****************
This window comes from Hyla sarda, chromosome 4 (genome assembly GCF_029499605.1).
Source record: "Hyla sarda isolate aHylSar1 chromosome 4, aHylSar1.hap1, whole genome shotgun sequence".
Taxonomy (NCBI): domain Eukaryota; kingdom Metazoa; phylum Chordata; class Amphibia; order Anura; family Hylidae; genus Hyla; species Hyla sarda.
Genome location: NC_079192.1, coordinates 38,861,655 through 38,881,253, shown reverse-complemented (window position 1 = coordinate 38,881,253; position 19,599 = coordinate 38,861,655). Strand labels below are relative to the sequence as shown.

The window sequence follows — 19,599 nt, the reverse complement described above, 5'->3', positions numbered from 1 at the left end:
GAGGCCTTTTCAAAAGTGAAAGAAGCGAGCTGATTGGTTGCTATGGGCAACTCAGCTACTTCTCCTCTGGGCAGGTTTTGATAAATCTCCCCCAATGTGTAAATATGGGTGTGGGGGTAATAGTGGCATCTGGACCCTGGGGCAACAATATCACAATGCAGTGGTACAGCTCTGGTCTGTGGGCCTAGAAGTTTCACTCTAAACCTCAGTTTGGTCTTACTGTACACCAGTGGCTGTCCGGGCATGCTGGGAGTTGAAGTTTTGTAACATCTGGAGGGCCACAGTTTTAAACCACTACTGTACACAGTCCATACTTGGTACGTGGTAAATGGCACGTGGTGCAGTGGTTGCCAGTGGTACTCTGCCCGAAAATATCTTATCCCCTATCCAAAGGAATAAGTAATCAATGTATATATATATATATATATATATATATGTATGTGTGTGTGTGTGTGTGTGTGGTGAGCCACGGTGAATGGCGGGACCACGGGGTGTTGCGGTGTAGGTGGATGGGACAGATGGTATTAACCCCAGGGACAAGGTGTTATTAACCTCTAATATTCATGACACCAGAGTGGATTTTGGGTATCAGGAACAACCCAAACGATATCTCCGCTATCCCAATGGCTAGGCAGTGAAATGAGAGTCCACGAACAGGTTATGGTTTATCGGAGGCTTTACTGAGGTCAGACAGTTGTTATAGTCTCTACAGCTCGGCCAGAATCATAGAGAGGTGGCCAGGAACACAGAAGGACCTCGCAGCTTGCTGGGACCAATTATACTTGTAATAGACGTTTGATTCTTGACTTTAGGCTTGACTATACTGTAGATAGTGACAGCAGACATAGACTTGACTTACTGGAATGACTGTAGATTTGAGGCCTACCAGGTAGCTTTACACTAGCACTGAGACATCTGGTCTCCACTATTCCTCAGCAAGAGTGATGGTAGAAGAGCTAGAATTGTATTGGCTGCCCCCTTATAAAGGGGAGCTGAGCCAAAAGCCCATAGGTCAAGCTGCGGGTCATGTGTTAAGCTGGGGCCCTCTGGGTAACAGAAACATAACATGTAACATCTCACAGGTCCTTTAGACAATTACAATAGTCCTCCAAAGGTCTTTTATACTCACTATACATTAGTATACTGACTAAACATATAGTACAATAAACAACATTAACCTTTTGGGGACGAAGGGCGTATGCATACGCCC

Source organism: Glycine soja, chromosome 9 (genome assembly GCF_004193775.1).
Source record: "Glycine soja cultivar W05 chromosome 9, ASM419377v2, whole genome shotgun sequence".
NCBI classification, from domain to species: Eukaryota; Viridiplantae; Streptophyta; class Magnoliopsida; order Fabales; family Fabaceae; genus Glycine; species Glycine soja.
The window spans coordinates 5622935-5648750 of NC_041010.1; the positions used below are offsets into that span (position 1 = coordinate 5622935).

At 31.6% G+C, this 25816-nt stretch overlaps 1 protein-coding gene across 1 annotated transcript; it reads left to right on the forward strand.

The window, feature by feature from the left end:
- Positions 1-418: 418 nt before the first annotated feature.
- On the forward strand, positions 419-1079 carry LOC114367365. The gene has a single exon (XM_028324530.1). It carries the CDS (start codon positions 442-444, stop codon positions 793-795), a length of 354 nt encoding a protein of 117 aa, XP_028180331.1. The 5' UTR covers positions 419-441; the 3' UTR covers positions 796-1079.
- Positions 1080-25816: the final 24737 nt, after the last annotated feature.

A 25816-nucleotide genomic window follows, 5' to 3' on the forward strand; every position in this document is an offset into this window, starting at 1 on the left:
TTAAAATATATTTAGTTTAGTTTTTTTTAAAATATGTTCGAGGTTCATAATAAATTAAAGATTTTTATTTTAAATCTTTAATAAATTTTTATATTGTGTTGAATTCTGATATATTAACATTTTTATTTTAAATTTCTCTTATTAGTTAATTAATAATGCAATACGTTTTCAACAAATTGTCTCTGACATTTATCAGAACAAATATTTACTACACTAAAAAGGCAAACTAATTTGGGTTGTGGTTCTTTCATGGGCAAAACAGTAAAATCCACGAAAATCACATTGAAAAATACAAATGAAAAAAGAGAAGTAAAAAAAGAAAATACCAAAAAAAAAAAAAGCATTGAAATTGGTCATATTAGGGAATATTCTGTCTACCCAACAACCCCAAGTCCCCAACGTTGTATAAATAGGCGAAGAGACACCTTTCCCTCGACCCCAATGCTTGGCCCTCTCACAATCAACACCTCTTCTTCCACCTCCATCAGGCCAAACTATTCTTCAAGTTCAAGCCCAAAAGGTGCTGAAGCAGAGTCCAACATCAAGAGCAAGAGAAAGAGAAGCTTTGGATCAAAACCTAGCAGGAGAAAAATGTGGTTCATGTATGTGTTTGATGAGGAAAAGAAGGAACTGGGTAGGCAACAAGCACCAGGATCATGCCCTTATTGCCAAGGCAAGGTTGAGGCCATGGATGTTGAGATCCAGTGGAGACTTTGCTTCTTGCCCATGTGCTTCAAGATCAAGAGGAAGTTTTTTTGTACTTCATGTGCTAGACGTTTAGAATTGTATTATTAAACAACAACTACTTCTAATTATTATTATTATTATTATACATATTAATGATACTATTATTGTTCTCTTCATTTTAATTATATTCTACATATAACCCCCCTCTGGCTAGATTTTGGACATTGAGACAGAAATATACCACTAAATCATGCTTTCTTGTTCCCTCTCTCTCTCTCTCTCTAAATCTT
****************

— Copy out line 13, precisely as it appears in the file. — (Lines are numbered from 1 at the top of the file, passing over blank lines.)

- Positions 1-418: 418 nt before the first annotated feature.